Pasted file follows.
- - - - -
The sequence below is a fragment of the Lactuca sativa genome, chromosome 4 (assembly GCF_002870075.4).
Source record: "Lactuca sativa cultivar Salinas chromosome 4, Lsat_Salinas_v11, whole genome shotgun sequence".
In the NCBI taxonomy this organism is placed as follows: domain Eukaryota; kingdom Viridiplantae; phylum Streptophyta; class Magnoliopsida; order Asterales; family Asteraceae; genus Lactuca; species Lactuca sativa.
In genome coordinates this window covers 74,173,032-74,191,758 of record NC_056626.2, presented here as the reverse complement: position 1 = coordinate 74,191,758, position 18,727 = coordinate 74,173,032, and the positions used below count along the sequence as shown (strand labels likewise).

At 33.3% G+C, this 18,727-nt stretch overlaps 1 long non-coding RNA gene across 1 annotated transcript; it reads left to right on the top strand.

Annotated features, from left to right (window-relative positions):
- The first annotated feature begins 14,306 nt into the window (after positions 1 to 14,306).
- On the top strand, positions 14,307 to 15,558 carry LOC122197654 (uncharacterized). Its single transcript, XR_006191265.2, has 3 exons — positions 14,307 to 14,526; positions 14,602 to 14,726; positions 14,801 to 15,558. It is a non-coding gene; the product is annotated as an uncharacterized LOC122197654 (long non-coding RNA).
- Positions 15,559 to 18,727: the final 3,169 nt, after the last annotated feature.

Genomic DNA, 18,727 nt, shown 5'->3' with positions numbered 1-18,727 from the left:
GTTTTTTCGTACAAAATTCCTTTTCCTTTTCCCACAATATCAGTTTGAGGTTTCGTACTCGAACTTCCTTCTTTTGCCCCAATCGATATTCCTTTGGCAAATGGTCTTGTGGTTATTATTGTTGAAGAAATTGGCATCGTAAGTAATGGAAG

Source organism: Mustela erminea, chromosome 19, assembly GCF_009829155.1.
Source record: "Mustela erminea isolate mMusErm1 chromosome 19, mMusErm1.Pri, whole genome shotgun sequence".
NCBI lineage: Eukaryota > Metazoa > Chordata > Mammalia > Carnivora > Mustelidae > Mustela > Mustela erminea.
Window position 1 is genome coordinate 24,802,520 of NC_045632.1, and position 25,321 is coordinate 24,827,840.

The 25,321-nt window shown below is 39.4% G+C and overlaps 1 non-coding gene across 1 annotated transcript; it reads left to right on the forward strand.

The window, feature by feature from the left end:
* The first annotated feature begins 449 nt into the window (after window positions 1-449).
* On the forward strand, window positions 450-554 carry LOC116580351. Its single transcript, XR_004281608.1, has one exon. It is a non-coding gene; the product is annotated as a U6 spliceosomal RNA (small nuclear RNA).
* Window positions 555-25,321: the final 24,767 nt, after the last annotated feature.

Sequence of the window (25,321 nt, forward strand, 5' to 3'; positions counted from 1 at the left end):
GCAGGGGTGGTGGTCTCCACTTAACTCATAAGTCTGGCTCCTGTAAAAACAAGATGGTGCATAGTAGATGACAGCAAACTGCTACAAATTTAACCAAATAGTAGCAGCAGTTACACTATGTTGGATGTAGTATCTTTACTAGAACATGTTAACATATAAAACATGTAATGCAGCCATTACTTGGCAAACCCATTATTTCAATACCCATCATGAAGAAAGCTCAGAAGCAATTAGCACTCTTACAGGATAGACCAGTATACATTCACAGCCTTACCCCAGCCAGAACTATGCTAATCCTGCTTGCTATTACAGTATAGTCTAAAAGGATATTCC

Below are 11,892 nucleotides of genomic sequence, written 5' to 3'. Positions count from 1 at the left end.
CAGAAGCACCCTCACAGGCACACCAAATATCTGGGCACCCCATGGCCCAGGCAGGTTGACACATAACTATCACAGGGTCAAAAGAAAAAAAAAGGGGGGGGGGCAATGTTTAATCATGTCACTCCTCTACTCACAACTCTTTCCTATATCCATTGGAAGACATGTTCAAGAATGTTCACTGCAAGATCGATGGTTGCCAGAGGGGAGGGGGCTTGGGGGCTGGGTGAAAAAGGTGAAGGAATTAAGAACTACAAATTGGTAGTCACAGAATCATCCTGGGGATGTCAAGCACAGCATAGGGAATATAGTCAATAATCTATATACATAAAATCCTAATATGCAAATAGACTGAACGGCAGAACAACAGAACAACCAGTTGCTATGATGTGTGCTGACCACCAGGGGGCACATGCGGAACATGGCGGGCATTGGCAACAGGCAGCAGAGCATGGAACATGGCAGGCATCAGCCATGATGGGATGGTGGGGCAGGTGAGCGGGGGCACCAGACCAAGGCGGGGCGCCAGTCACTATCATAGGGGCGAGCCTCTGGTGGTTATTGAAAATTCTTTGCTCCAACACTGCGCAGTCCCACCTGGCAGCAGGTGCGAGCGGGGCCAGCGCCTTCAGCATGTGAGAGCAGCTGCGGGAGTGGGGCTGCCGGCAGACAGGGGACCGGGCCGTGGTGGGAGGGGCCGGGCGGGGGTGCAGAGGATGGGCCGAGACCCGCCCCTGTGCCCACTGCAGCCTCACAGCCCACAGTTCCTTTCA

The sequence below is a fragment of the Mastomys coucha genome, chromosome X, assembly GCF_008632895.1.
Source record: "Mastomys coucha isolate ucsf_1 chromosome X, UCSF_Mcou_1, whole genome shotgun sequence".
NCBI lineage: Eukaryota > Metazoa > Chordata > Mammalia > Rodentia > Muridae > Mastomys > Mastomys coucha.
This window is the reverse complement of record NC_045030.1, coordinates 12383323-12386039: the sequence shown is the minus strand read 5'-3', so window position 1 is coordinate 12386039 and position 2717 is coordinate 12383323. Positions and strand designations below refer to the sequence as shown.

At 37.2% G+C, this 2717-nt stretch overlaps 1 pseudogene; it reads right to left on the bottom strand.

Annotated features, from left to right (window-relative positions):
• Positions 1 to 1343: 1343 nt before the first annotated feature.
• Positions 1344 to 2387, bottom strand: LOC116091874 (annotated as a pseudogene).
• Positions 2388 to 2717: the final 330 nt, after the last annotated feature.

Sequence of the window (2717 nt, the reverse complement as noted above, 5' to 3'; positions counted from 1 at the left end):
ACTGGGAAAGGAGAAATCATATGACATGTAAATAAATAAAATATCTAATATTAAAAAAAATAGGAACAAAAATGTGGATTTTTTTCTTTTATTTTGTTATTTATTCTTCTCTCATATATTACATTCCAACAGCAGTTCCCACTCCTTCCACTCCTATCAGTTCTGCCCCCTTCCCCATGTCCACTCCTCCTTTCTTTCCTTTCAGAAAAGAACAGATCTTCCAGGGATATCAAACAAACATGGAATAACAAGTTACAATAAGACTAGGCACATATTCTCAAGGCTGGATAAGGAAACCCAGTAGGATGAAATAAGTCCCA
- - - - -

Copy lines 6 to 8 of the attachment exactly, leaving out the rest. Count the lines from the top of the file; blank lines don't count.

Annotated features, from left to right (window-relative positions):
- The first annotated feature begins 14,306 nt into the window (after positions 1 to 14,306).
- On the top strand, positions 14,307 to 15,558 carry LOC122197654 (uncharacterized). Its single transcript, XR_006191265.2, has 3 exons — positions 14,307 to 14,526; positions 14,602 to 14,726; positions 14,801 to 15,558. It is a non-coding gene; the product is annotated as an uncharacterized LOC122197654 (long non-coding RNA).